moving in matter are some examples of vibrations and oscillations. A

force acting on a particle displacing it from its equilibrium in the

direction opposed to its displacement will always result in to and fro

motion. If the magnitude of this force is f (x ) , where x is the

displacement then for vibratory motion to occur, we must have

ma f (x) (4.1)

where m is the mass and a is the acceleration. Since the force f (x)

always pulls the mass m back towards the position of equilibrium, it is

called a restoring force.

proportional to the displacement, so that we can write

f ( x) kx (4.2)

also called the spring constant because a vibrating body behaves as if is

connected to a spring. In view of E. (4.2), the equation of motion is

harmonic oscillator. We see that the conditions for a body to undergo

simple harmonic motion (often abbreviated SHM) are:

displacement

73

74

connected to a spring and hung vertically so that the mass is free to move

up and down when displaced, a pendulum displaced slightly from its

equilibrium position and a floating body pushed further into the liquid

and released. Simple harmonic motion is so widespread that any system

whatsoever will perform simple harmonic motion if displacement from

the equilibrium position is small enough. Such is the case when a guitar

string is plucked or when a drumhead is beaten. At microscopic level,

atoms and molecules perform simple harmonic motion when excited by

thermal energy from the environment.

We now proceed to solve Eq.(4.3) by introducing the angular frequency

through the equation

k

(4.4)

m

x 2 x (4.5)

position vector of a particle which rotates with constant angular velocity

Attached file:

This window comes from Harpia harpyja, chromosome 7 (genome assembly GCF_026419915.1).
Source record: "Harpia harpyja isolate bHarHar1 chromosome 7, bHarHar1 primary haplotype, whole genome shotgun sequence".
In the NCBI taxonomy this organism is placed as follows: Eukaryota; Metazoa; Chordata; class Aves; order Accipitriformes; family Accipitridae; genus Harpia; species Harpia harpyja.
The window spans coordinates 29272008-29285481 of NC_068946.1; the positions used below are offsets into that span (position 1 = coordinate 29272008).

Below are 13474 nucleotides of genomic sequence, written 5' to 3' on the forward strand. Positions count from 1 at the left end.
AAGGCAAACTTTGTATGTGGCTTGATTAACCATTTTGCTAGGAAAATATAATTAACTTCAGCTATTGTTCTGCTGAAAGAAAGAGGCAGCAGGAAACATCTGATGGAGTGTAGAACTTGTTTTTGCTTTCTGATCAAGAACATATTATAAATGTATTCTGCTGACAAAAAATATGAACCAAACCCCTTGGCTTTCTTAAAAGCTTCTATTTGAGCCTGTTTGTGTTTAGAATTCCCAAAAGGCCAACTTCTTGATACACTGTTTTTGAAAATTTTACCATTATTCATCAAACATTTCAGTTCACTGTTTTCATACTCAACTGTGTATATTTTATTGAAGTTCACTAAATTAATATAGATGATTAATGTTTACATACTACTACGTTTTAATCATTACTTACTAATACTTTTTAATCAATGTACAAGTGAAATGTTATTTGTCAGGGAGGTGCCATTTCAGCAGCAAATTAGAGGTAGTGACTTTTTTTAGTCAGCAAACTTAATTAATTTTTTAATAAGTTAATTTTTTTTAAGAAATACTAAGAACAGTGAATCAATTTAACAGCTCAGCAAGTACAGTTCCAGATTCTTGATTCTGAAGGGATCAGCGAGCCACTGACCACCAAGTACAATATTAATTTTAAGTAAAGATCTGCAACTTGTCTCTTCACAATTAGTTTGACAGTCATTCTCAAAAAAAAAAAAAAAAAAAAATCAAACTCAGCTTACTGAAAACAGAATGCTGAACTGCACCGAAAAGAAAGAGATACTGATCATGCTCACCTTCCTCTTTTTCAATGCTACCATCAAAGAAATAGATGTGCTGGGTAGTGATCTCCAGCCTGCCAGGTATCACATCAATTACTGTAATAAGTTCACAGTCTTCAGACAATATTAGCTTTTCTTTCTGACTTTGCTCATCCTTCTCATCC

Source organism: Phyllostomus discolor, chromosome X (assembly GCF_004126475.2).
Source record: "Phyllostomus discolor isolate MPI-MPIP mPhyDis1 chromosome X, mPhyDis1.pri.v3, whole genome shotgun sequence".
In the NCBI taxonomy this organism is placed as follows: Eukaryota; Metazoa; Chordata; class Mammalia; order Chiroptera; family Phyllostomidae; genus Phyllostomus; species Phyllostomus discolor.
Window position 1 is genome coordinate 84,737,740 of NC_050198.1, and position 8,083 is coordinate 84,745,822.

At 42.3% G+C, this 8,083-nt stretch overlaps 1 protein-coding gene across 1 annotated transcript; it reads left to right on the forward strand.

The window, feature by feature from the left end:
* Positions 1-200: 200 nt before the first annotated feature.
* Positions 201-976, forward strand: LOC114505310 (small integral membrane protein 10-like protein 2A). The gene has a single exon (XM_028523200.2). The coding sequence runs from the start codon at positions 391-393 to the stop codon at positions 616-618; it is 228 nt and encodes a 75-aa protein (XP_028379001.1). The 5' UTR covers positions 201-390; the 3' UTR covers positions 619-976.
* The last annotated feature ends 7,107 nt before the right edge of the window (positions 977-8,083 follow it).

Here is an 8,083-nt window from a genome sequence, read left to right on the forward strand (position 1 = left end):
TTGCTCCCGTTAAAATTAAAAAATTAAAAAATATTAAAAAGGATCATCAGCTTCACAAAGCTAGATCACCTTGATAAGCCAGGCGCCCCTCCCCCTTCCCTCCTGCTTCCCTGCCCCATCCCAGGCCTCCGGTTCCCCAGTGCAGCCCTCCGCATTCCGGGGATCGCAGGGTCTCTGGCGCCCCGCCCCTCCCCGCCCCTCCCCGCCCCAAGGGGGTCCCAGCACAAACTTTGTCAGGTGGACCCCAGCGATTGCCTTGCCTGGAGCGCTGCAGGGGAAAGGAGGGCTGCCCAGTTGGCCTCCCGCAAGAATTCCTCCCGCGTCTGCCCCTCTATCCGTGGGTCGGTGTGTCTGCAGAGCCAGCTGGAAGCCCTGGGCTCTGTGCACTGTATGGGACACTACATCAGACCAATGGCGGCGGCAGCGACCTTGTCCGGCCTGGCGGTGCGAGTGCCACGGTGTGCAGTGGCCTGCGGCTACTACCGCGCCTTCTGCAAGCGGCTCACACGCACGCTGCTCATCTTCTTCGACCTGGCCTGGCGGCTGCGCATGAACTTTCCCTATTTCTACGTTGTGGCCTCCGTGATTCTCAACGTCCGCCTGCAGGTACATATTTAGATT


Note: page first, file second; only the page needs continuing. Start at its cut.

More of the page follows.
on the circumference of a circle. If the frequency of the motion is f ,

then the particle makes f revolutions per unit time and in that time the

angle rotated is 2f . We can also say that the period of oscillation is

1 / f . In this period, the angle rotated is 2 . If the angular velocity is

, we see that time taken for one revolution is 2 / . The connection

between and f is therefore

2 1

T (4.6)

f

f (4.7)

2

74

CLASSICAL MECHANICS

function with the property that when it is differentiated twice, it remains

unchanged but acquires a multiplicative constant. Of all the known

functions, the only ones with this property are the sine, the cosine and the

exponential functions. Since sine or cosine functions can be expressed in

exponential form we choose to express the required solution in

exponential form because the ease with which exponential functions can

be manipulated in terms of differentiation. We let the solution be

x e t (4.8)

where is to be determined.

x et (4.9)

x 2 e t (4.10)

2 2 (4.12)

are both solutions of the SHM differential equation. Since the equation is

linear the general solution will be a linear combination of these two

solutions with arbitrary constant coefficients, that is

The two constants can be determined from the so-called initial conditions

x(t t0 ) x0 (4.15)

75

76

and

x (t t0 ) v0 (4.16)

second-degree differential equation demands this. The reason is that

when the differential equation was obtained by differentiating the

solution twice, two constants must have been lost and they have to be

recovered. The initial conditions evidently give us the value of the

solution and of its first time derivative at a certain instant of time. Since

there are two unknowns and two equations from the initial conditions,

these constants can be determined from the initial conditions.

form of the so-called boundary conditions

x(t t1 ) x1 (4.17)

x(t t2 ) x2 (4.18)

or in the form of

x (t t1 ) x1 v1 (4.19)

( A B) cost i( A B) sin t

(4.22)

x0 sin cost x0 cos sin t

x0 sin(t )

where

x0 sin ( A B) (4.23)

and

76

CLASSICAL MECHANICS

x0 cos i( A B) (4.24)

x x0 cos(t ) (4.25)